On the other side of the coin, it is August 2012. I refuse to believe that there’s a single person alive today, and of reasonable intelligence, who doesn’t know that there’s an enormous problem today with bullying and teen suicides. There’s literally no place in the media a person can go and not hear stories of bullying and of teen suicides. It’s in the newspapers for people who still read them; it’s on the news channels and talk shows for those who watch television; it’s on the Internet for those who spend most of their time there. It’s an unavoidable issue. The stories are there. The faces are there. The broken families are there. The lawmakers are there vowing new legislation. So, with all of this in place, how is it that we’re barely into the new school year and,already!, we’re facing teen suicides due to bullying? Where is the ball being dropped? And, make no mistake: the ball is clearly being dropped. Do we wait until this affects us directly before we get involved? Do we continue to not educate our own young ones about the value of acceptance until we’re face-to-face with the horror of the loss of our own child or teenager due to bullying and suicide? Do we continue to make our posters – “No More Bullying!!!”; “Bullying Stops Here!!” – march them around town while we wait for someone else to roll up their sleeves and get busy working for a solution? Or, do we look at this as what it is: a scourge in our society; an epidemic that is claiming many lives year after year; something that is totally controllable and avoidable? Once enough people begin to look at this for what it really is and feel in their heart that it has to stop before one more family has to go through what the Grawemeyers are currently going through, we’ll start seeing real changes.
There are resources available, numbers that can be called, websites, and help pages.
There’s been a facebook page set up in Noah’s memory. You can go there and give your condolences to the family. And, to you, young Noah, you’re at peace, now. No more bullying.
Written by Ron Kemp
August 25, 2012 at 4:35 pm
Welcome to the new school year. This is the year that we’re supposed to see a difference. This is the year that we’re supposed to see the number of teen suicides markedly reduced. We’re not off to a good start.
After just the second day of his senior year, 17-year-old Devin Scott, in Colorado Springs, ended his own life. It has not been confirmed, yet, that bullying was a factor. And, there are no indications that Devin was an LGBT teen.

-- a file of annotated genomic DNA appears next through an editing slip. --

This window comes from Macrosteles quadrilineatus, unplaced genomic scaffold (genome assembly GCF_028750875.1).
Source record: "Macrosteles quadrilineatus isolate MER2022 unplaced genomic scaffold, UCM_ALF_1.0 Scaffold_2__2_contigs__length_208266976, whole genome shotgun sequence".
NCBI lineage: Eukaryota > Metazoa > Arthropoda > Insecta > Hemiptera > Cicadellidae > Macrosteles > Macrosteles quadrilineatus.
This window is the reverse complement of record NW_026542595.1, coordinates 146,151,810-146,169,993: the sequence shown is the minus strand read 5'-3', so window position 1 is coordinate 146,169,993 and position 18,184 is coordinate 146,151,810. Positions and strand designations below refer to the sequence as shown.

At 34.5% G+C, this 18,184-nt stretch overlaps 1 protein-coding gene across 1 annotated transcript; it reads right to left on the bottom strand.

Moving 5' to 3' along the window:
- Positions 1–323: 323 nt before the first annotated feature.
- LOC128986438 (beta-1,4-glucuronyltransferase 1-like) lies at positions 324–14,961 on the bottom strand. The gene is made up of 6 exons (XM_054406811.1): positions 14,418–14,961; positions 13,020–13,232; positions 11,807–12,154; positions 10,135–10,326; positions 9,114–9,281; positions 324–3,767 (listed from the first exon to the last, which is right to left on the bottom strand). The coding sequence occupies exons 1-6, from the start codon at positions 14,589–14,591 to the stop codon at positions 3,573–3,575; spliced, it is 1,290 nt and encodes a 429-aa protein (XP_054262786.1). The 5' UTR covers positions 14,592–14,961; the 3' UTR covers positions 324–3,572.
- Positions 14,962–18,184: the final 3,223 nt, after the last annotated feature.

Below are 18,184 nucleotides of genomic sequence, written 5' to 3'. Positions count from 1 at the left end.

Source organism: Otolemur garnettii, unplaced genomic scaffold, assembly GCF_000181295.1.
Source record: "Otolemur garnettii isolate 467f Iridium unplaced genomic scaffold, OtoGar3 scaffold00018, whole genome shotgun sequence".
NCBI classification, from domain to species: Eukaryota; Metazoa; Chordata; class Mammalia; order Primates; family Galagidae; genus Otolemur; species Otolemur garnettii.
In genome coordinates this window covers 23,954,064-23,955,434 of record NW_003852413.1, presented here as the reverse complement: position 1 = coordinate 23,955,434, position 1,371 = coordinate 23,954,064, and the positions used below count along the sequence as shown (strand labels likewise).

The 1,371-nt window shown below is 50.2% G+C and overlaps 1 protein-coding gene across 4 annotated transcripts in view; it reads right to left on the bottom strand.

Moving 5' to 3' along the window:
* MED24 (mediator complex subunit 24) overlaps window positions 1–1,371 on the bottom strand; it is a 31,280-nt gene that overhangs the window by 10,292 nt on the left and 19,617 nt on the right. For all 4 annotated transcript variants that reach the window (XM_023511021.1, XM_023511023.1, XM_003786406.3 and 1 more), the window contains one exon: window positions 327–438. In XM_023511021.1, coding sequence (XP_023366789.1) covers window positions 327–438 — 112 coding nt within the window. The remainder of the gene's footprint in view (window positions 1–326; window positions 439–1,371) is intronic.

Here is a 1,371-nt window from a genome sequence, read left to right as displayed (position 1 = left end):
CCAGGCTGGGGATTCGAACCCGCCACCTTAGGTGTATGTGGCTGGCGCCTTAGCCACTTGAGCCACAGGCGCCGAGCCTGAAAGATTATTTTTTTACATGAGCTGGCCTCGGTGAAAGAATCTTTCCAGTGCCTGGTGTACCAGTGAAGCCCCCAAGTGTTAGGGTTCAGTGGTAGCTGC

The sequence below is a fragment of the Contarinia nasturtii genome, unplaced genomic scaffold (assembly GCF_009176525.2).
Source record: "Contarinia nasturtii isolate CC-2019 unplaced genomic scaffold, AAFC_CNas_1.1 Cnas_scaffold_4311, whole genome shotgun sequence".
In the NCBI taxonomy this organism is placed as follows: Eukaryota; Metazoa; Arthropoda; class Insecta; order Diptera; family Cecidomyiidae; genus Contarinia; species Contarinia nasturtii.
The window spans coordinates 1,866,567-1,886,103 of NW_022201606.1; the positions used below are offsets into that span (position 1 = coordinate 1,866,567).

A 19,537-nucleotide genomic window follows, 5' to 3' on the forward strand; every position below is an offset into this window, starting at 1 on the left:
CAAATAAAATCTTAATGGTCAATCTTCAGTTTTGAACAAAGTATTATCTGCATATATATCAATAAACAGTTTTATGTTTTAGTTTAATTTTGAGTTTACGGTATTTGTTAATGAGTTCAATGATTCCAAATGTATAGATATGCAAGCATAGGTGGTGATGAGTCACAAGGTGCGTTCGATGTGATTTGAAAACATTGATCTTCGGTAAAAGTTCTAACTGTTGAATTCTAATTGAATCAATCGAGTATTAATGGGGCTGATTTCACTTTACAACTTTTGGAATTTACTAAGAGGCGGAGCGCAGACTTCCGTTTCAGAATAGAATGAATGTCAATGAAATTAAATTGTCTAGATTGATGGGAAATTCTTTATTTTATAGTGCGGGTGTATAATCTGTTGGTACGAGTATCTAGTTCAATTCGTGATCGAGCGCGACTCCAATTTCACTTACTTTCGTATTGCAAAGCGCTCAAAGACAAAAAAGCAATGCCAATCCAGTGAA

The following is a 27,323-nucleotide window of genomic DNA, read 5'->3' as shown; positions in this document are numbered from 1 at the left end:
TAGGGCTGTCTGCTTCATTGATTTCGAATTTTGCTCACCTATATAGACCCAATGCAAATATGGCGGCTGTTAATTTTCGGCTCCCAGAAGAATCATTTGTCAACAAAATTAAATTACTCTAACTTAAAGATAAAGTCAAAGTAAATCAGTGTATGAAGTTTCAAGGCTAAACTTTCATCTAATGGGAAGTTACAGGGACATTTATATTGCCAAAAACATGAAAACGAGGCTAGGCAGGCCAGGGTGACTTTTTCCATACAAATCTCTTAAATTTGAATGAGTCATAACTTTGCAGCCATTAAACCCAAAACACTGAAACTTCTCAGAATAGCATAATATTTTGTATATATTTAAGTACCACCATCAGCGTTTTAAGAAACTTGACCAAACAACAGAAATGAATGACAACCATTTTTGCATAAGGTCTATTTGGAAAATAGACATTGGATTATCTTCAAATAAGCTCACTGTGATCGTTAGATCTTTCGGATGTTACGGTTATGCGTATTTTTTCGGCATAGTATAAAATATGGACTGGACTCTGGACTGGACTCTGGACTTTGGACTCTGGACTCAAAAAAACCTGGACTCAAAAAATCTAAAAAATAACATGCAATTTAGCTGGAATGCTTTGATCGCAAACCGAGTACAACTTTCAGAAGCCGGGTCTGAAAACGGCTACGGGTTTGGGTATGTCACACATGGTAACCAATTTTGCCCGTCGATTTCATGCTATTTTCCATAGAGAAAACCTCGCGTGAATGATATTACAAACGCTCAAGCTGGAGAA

Although bullying hasn’t been officially named as the culprit, there is plenty of proof that says otherwise. It is documented that there was a minor scuffle at Vista Ridge High School that resulted in the person Devin had the run-in with wanting to fight him. In fact, somewhere between 30-50 people showed up at his house wanting to see the fight. And, despite the fact that these people pounded on his door and taunted him from outside, no fight materialized. The assault then continued online, on his facebook account. According to his mother, Devin disabled his facebook account several times during the summer vacation because of constant cyberbullying. Angel Bradley, Devin’s mother said:
“That’s why we’re talking about it. This is difficult for me to be talking about this on the day of my son’s funeral, but I think awareness needs to be out there. Somebody needs to hear the story so that another family doesn’t have to go through this.”
There is an ever-growing sea of people and organizations working tirelessly in an effort to bring awareness to the bullying issue and try to bring it to an end. Obviously, none of it was able to save the life of Devin Scott. However, in his honor, it’s time right now, while the school year is in its infancy to redouble our efforts, to work even harder and more focused in our effort to bring the bullying scourge to a screeching halt and work towards greatly reducing the number of teen suicides. The State of Colorado has an anti-bullying law in effect for all of their schools. However, having laws on the books is meaningless without more action being taken. I’m convinced, after seeing this all unfold during the last school year, that it’s going to take the efforts of many ordinary people – families, friends, neighbors, concerned citizens – to accomplish our goal. And, accomplishing this goal is a must.
There are organizations online as well as suicide prevention lifelines. We shouldall strive to have this information memorized. We never know when we’re going to need it!
Devin Scott would’ve turned 18 on August 20th. This was his senior year of high school. He was on the brink of life getting better for him. Rest in peace, Devin.